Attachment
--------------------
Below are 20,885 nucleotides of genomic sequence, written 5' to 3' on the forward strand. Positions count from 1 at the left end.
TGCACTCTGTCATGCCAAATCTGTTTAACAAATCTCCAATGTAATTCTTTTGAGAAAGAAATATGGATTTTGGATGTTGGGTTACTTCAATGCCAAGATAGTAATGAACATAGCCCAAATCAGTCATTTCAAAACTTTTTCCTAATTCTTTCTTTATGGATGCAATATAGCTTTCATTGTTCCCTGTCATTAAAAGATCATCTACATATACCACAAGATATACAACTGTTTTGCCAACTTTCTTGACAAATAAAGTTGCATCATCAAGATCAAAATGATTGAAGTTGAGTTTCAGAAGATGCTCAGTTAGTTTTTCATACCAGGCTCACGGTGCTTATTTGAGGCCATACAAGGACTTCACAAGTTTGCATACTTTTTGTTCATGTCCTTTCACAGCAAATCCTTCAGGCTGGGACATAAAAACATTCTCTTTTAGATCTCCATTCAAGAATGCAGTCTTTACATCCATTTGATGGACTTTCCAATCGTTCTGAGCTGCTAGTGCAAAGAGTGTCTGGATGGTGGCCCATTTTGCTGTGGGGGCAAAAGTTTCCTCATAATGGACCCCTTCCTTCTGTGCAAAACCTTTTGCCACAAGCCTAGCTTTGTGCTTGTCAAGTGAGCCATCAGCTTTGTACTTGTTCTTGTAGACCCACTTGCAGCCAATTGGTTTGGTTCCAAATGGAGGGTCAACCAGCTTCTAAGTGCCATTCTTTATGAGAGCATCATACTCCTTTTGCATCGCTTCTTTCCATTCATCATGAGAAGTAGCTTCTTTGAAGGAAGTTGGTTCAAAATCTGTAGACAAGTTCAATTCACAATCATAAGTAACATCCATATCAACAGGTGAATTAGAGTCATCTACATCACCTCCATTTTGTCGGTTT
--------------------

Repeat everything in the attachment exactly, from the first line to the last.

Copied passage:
Below are 20,885 nucleotides of genomic sequence, written 5' to 3' on the forward strand. Positions count from 1 at the left end.
TGCACTCTGTCATGCCAAATCTGTTTAACAAATCTCCAATGTAATTCTTTTGAGAAAGAAATATGGATTTTGGATGTTGGGTTACTTCAATGCCAAGATAGTAATGAACATAGCCCAAATCAGTCATTTCAAAACTTTTTCCTAATTCTTTCTTTATGGATGCAATATAGCTTTCATTGTTCCCTGTCATTAAAAGATCATCTACATATACCACAAGATATACAACTGTTTTGCCAACTTTCTTGACAAATAAAGTTGCATCATCAAGATCAAAATGATTGAAGTTGAGTTTCAGAAGATGCTCAGTTAGTTTTTCATACCAGGCTCACGGTGCTTATTTGAGGCCATACAAGGACTTCACAAGTTTGCATACTTTTTGTTCATGTCCTTTCACAGCAAATCCTTCAGGCTGGGACATAAAAACATTCTCTTTTAGATCTCCATTCAAGAATGCAGTCTTTACATCCATTTGATGGACTTTCCAATCGTTCTGAGCTGCTAGTGCAAAGAGTGTCTGGATGGTGGCCCATTTTGCTGTGGGGGCAAAAGTTTCCTCATAATGGACCCCTTCCTTCTGTGCAAAACCTTTTGCCACAAGCCTAGCTTTGTGCTTGTCAAGTGAGCCATCAGCTTTGTACTTGTTCTTGTAGACCCACTTGCAGCCAATTGGTTTGGTTCCAAATGGAGGGTCAACCAGCTTCTAAGTGCCATTCTTTATGAGAGCATCATACTCCTTTTGCATCGCTTCTTTCCATTCATCATGAGAAGTAGCTTCTTTGAAGGAAGTTGGTTCAAAATCTGTAGACAAGTTCAATTCACAATCATAAGTAACATCCATATCAACAGGTGAATTAGAGTCATCTACATCACCTCCATTTTGTCGGTTT